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Tom Goodenough

Why won’t Gary Lineker name those who racially abused him?

Why won't Gary Lineker name those who racially abused him?
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Gary Lineker is the BBC’s top earner: he was paid £1.36m last year. The popularity of Match of the Day, the programme he hosts, is often given as the reason for that astronomical pay cheque. Yet the reality is that most fans tune in to watch the goals, not to hear Lineker’s presentation.

Lineker, however, insists that he has never had it easy. In a podcast interview, the former England footballer says that he suffered racist abuse at school and during his career because of his ‘darkish skin’. It’s appalling if Lineker really was picked on for his skin colour, but it’s unclear why Lineker is telling us this now. ‘I wouldn’t ever name any names,’ he says of those who abused him. Why not? Should those who face similar unacceptable abuse do the same as Gary and keep schtum about their abusers? Surely if we are to kick racism out of football it’s better to name and shame the perpetrators.

Lineker also claimed that, without football, he might have been picked on in the playground. As a ‘tiny, geeky kid’ in Leicester, Lineker told the High Performance Podcast his life wouldn’t have been so rosy:

‘Without being good at sport, life would have been very different for me because I think I would have been bullied at school.’

The truth is that Lineker’s talent on the pitch means we will never know whether what he is saying is true. Yet whether he would have been targeted in the playground or not, hearing Lineker pose as a victim is a bit much.

Lineker should think carefully about what message he is trying to send here. Are those poor kids who do get picked on in the playground meant to take solace from the fact that, without his talent, Lineker might have been one of them? If so, it’s hardly much reassurance for the chubby boy who isn’t good at football. Lineker seems to be telling such children: ‘Don’t worry, I almost know how you feel’.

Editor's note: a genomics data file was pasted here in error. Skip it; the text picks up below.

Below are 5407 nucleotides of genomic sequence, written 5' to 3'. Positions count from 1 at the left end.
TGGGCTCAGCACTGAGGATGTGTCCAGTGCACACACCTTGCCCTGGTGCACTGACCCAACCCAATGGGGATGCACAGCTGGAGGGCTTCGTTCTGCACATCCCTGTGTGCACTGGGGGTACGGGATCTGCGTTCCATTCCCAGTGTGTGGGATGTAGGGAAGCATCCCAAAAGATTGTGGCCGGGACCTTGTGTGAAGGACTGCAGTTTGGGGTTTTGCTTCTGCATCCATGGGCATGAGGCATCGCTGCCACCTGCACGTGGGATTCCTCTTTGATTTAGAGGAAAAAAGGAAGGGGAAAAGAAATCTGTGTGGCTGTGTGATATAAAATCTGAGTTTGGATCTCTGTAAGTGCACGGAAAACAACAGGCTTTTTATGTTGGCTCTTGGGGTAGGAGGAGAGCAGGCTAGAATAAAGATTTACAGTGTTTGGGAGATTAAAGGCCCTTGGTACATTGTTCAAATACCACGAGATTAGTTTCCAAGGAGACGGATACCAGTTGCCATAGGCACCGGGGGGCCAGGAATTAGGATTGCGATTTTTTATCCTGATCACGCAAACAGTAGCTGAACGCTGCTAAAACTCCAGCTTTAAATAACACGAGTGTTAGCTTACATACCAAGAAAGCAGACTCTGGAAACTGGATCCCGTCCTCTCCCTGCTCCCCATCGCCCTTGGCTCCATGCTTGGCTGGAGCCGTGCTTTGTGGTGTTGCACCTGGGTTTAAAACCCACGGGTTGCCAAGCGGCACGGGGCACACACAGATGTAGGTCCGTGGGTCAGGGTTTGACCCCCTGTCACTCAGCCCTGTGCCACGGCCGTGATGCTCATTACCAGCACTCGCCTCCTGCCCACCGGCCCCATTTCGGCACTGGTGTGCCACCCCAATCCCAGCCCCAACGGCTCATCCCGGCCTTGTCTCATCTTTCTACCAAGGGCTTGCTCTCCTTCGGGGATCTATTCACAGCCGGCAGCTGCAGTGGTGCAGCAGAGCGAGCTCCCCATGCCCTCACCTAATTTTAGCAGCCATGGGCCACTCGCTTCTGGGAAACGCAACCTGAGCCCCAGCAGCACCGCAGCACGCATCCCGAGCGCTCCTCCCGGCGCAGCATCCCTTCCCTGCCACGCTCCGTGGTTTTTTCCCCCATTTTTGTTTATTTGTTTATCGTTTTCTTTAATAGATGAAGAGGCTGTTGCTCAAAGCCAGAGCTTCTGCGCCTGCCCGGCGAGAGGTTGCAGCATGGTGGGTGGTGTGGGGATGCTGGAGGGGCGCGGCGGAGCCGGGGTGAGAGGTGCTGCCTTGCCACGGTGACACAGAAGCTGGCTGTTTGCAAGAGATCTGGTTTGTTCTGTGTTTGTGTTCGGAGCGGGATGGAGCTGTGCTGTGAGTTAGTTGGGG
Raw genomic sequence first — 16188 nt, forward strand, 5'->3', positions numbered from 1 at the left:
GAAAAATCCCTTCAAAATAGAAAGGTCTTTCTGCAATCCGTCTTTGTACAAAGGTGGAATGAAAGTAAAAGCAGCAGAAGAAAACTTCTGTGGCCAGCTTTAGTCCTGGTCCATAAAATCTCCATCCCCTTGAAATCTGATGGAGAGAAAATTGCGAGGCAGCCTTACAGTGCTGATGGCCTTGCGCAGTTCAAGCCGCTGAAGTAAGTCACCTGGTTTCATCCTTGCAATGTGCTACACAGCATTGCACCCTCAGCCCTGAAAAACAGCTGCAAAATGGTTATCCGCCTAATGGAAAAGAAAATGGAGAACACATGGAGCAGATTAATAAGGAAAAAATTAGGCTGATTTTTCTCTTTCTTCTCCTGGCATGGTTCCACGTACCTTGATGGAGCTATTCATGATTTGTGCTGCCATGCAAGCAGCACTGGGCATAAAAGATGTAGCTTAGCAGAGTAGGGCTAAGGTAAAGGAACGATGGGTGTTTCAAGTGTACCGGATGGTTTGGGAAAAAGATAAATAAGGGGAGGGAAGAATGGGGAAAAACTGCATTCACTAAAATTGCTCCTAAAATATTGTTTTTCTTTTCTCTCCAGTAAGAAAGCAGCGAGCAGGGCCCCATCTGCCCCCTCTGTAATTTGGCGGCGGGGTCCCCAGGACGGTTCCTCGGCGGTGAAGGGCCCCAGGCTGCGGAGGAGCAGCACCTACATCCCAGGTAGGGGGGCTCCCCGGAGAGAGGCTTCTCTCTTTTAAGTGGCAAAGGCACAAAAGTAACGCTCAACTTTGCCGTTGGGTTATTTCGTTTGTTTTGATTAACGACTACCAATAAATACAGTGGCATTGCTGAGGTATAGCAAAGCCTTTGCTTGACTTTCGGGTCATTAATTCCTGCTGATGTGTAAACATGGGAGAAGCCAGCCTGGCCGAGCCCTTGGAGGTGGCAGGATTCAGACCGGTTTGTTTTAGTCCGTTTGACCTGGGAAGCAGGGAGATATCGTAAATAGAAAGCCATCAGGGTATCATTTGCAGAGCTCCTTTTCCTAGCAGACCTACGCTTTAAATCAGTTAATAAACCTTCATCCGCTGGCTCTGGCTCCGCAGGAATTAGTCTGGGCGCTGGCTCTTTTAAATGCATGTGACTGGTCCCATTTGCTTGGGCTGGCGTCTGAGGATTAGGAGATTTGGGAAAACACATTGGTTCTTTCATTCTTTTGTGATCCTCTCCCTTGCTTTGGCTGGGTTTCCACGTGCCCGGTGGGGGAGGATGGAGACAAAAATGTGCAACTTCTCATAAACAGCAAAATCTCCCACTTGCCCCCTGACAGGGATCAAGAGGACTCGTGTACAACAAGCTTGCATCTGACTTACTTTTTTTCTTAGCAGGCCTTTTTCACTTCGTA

Lineker’s football career has earned him untold millions, adulation on the pitch, lucrative corporate deals, a post-football broadcasting job, a huge following on Twitter, a jet-set lifestyle and at least one beautiful house (as well as an environmentally-friendly electric Mini). Rather than focus on these ups though, Lineker wants to talk about the times where everything hasn’t gone right. On the podcast, he says:

‘I don’t think you can really get to the top of something without really believing in yourself, and I did believe in myself. But I didn’t see myself on the same level as the other great players.’

Of course, if Lineker didn’t see himself on the ‘same level’ as other greats, that might have been with good reason. But whatever he really meant, Lineker’s words are revealing. He clearly sees himself in the pantheon of footballing idols, even though he has had more wives than World Cup wins.

Yes, Lineker was a talented footballer whose greatest achievement was managing to avoid getting booked, but hearing him pose as a victim – or listening to his claims of imposter syndrome – are hard to take.

Written byTom Goodenough

Tom Goodenough is online editor of The Spectator.

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